The shrill cries of Marjory Stoneman Douglas student Emma González pleading into a microphone for gun reform — on the day after seventeen of her peers were massacred — are still echoing around the nation.
Inspired by her call, hundreds of Philly students are expected join classmates around the country in walking out of their classes on March 14, the one month anniversary of the shooting at in Parkland, Fla. The action will last 17 minutes for the 17 victims to protest gun violence and demand that Congress move on the issue.
One of the most striking things about the National School Walkout is how much young people have led the way — and spurred adults to action.
At Friends Central School in Wynnewood, Pa., more than 40 students were involved in organizing the walkout along City Avenue, senior Galen Cassidy told Billy Penn.
“Our planning started in February after a group of students returned from the Quaker Youth Leadership Conference and were interested in taking action to prevent gun violence,” Cassidy said. “They had an open meeting a couple weeks ago, and anyone who wanted to help in the planning was welcome.”
The same scenario likely played out at schools across the region, gaining momentum and reaching the ears of the longtime anti-gun violence advocates at CeaseFire PA.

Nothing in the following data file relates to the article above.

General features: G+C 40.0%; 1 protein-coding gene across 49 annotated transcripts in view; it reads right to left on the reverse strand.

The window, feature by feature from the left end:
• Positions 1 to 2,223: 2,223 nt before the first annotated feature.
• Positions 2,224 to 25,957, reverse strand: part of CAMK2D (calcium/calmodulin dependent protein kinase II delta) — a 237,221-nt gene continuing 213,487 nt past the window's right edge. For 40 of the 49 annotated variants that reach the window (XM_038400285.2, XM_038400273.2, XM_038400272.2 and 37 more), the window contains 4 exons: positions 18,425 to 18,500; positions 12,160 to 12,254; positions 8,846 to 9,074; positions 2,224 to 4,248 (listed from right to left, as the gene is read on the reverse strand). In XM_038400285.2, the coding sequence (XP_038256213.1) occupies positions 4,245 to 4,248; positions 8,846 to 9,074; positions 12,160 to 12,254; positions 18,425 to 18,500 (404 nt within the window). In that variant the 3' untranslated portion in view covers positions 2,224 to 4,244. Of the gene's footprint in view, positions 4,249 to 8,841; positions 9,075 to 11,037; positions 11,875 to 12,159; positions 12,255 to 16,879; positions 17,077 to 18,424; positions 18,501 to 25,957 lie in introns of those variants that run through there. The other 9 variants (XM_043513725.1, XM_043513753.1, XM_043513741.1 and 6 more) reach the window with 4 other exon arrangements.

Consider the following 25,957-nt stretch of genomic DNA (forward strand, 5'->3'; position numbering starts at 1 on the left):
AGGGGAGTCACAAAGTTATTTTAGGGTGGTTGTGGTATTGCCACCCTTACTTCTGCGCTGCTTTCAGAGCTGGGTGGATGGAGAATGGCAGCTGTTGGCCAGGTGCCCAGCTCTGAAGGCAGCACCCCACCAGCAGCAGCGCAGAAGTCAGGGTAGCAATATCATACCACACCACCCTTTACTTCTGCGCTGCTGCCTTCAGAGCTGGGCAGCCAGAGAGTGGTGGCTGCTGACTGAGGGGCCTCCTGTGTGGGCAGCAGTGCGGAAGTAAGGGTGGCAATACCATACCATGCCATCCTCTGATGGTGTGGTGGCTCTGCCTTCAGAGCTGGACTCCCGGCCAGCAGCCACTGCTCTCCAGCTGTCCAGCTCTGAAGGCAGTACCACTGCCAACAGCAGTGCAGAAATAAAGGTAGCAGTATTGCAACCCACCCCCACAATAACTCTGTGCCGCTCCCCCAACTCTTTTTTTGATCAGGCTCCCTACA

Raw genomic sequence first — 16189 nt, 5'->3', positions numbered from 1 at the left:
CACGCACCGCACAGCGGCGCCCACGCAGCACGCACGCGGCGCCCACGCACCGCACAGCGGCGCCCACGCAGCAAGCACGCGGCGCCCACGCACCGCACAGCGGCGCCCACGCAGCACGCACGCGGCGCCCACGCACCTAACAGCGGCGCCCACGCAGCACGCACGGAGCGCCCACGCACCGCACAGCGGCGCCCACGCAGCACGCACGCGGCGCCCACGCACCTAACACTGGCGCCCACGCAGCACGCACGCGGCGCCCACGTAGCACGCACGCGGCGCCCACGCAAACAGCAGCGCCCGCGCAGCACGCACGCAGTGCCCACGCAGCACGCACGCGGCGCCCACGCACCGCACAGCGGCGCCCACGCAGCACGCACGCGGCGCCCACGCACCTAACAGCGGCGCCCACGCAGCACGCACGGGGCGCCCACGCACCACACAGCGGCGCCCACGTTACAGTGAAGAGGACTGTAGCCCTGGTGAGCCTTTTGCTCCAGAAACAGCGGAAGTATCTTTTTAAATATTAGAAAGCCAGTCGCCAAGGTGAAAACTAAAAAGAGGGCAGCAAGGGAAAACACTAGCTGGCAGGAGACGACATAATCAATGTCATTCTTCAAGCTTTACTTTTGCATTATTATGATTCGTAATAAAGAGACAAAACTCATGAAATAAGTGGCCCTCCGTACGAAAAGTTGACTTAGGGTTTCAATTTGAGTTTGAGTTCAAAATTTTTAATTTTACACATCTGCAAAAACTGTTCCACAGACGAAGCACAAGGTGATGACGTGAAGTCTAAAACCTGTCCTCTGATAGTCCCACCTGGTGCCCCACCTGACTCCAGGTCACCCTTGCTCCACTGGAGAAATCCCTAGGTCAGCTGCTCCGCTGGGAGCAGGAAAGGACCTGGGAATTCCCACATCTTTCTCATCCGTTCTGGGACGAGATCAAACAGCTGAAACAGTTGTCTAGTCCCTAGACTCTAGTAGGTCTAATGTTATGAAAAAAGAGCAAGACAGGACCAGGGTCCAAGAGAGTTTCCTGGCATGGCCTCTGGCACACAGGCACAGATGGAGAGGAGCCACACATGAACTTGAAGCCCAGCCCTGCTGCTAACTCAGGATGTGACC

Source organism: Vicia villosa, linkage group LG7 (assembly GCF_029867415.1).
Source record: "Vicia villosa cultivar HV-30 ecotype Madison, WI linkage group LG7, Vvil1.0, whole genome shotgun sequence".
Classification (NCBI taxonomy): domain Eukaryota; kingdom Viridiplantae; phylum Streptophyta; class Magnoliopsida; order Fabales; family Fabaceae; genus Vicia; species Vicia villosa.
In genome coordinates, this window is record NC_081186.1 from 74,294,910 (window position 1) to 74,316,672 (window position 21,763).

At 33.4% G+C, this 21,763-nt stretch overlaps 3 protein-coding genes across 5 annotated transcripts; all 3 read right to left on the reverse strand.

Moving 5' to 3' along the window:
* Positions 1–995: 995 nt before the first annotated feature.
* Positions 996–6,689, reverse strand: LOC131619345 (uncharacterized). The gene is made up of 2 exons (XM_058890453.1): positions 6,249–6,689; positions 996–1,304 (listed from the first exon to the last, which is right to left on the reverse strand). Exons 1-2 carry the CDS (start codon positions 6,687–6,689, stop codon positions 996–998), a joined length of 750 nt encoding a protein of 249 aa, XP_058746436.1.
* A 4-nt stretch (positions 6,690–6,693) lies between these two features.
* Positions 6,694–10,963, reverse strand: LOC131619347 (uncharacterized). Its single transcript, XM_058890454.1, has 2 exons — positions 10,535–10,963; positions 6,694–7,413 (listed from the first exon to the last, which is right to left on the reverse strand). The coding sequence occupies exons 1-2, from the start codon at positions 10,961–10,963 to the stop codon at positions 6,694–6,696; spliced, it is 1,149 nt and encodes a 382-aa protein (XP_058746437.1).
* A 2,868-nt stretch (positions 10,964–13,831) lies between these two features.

“After Parkland, we’re seeing students take this all upon themselves, especially in the face of inaction from figures and representatives in public office,” said program director Jeff Dempsey.
Since Feb. 14, he said, CeaseFire PA has received a barrage of messages from young, promising advocates with plenty of feeling and lots to say, but little to no knowledge of where to begin.
To help the young organizers, his group last week released the CeaseFire PA Student Advocate Toolkit.
Over nine pages, the toolkit guides students through the process of effective, active advocacy, encouraging them to go beyond Instagram captions. The booklet includes a recent history of school shootings, sobering statistics on gun violence, and information on Pa.-specific bills and policies.
“Even though many students can’t vote quite yet, their voice counts,” Dempsey said, noting he’s even heard some elementary schools will be participating in the action. “Probably more than they think it does.”
Although some school districts in New Jersey have threatened punishment for students taking part in the walkout, most Philadelphia-area schools have been supportive. Philadelphia School District president William Hite has said participating students will not be disciplined for spending 17 minutes outside.
At Friends Central, the administration has been “100 percent behind us,” Cassidy said. She hadn’t yet heard about CeaseFire PA’s toolkit, but was interested to check it out after the walkout.
Asked the toughest part about organizing the action, Cassidy referenced only having to attend school “in a world where students and teachers are regularly the victims of gun violence. Everyone in America should have the right to a safe education.”
The anti gun violence actions don’t end with this one. Next up: CeaseFire PA will be sending a fleet of buses to Washington D.C. for the March For Our Lives rally on March 24, and there’s also a sister rally planned for Philadelphia on that day.